Also note that the tags won’t alert unless you actually leave the proximity of the house with the alerter.  Meaning that simply going for a bike ride from your garage won’t cause holy alerting madness when you return, unless you bring the in-vehicle alerter with you.  And bringing the vehicle alerter with you is like violating rule #1 of Alerter Club: Don’t remove the alert from the car. Ever. No really, ever.

Summary

HeadsUp themselves acknowledge on their website that there’s nothing wrong with the tried and true homemade systems that you and I have developed for remembering that there is something on our car racks when we come home.  But they correctly point out that these systems are dependent on human remembrance, as well as ensuring that nobody else modifies them (such as kids removing a traffic cone).  Thus while the $160 system is kinda expensive – it’s also likely pretty cheap compared to the cost of bike loss, as well as damage to vehicle and home.

I know for many of you (myself included) – my bike is actually worth more than my car, especially once you start looking at race wheels and power meters.  If you put both my wife’s bike and my bike up there, and the cost doubles.  Simply stashing a small tag the size of a three Starburst candies up inside the bike seat is a pretty cheap insurance policy against human error.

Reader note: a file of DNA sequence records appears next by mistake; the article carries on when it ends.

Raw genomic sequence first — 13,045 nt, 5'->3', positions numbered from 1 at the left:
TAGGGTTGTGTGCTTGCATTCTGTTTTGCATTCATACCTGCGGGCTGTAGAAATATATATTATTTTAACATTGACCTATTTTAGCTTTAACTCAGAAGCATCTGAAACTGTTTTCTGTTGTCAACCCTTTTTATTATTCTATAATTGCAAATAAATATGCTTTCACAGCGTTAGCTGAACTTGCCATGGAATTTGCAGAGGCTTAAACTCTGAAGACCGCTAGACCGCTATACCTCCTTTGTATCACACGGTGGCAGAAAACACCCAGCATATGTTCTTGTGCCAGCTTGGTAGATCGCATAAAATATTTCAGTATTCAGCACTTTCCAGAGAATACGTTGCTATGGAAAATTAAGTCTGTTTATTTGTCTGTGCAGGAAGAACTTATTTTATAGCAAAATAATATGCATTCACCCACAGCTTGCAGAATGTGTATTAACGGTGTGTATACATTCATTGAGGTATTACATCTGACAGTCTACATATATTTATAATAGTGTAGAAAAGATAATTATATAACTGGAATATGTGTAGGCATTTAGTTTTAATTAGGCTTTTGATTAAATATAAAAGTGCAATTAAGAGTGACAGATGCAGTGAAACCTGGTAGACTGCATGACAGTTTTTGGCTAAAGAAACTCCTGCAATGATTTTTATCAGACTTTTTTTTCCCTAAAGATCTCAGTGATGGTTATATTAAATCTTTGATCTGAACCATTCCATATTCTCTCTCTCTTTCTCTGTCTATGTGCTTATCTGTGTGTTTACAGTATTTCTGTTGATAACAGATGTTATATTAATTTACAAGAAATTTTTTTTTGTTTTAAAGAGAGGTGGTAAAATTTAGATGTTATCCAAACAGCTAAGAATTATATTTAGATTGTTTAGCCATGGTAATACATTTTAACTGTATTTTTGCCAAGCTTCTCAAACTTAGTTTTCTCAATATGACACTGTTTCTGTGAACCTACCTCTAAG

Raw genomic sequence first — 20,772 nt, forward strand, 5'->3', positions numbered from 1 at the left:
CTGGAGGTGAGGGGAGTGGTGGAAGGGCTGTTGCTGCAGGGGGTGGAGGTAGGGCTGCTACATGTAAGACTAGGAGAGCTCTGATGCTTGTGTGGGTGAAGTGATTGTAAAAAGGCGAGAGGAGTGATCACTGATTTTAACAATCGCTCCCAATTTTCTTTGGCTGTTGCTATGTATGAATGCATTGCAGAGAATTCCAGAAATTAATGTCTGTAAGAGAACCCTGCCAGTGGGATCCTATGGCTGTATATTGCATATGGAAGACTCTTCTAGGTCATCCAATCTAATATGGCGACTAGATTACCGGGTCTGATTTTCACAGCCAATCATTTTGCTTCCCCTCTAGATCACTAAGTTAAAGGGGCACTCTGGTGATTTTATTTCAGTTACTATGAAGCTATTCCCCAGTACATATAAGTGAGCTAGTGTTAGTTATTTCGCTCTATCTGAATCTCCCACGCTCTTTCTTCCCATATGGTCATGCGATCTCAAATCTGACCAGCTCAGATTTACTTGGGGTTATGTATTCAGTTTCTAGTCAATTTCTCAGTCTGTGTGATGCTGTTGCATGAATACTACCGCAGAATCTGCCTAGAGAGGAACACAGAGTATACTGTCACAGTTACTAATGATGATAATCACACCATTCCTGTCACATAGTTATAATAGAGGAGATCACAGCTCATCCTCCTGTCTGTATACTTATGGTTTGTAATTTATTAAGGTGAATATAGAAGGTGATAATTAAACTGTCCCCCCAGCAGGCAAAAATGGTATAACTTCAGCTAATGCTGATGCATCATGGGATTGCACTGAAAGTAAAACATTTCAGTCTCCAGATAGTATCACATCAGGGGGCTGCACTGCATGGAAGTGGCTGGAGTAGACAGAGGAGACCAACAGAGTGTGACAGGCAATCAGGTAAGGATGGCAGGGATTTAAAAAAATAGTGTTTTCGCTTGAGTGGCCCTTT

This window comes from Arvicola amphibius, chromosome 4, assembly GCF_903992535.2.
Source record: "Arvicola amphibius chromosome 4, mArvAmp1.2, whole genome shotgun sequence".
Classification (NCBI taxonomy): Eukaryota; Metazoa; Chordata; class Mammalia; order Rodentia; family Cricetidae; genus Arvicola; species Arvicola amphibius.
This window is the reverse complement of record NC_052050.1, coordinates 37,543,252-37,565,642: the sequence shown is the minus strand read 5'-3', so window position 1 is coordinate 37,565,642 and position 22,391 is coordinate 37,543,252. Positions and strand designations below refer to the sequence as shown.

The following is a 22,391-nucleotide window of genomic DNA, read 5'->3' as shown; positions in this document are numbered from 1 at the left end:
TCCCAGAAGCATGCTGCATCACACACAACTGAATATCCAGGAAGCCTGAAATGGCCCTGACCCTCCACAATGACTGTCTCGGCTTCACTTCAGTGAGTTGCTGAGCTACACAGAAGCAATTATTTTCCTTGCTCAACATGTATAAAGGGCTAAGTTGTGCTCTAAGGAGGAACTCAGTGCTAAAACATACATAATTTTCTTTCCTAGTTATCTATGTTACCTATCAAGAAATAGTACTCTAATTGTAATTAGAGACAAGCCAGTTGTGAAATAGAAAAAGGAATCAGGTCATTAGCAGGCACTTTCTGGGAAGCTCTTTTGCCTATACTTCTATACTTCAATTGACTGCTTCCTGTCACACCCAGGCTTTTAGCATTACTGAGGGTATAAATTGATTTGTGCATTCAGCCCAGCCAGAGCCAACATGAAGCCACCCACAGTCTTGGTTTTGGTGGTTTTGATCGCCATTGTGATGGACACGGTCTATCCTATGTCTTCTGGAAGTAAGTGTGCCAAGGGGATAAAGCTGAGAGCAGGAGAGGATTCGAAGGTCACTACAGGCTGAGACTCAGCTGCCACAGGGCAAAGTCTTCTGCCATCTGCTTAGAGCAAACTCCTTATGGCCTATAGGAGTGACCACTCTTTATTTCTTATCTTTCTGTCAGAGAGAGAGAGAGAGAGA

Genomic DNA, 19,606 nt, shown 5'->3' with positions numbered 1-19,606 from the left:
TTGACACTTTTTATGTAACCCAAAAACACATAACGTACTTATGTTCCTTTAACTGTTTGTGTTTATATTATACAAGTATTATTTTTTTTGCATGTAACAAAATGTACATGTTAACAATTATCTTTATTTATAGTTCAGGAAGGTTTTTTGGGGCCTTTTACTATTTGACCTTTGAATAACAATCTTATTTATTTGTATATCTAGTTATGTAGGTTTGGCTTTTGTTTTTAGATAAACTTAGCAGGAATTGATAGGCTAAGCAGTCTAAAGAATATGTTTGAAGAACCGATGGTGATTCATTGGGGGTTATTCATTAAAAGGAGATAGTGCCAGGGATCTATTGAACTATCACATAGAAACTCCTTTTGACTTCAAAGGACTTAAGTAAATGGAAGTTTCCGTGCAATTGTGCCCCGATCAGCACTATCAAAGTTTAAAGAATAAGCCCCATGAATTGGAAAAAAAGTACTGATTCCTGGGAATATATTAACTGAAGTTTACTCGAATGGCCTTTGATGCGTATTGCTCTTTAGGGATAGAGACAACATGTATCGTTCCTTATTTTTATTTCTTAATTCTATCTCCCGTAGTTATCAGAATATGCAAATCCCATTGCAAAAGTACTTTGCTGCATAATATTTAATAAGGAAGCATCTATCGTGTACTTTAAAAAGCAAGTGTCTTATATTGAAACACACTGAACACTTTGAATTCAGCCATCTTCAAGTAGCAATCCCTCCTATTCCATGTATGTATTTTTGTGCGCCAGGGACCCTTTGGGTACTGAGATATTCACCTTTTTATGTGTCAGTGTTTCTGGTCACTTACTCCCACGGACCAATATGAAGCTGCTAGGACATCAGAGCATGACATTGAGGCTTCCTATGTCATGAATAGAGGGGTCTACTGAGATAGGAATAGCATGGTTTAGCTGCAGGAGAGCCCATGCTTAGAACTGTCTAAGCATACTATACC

As with all my product reviews – if you have any questions, feel free to drop a note below in the comments and I’d be happy to try and answer it.  Thanks for reading!

9 Comments

  1. It's not my garage I'm worried about, have been pretty good on that one. It's the underground parking lot for a hotel I pulled into that created much embarrassment . Bikes were fine...somehow. Rack and car not so much.

    Reply
  2. These seem like a good idea, but only at home. I too had a similar parking garage incident, luckily minor damage to the bike, the rack and roof took a bit as well.

    Reply
  3. Seb

    In the video, the late warning seems to come from the garage door opening fully rather than distance, doesn't it ? Looking forward to hearing news about the production-version chip, though...

    Reply
  4. Alan

    There are two kinds of people with roof racks.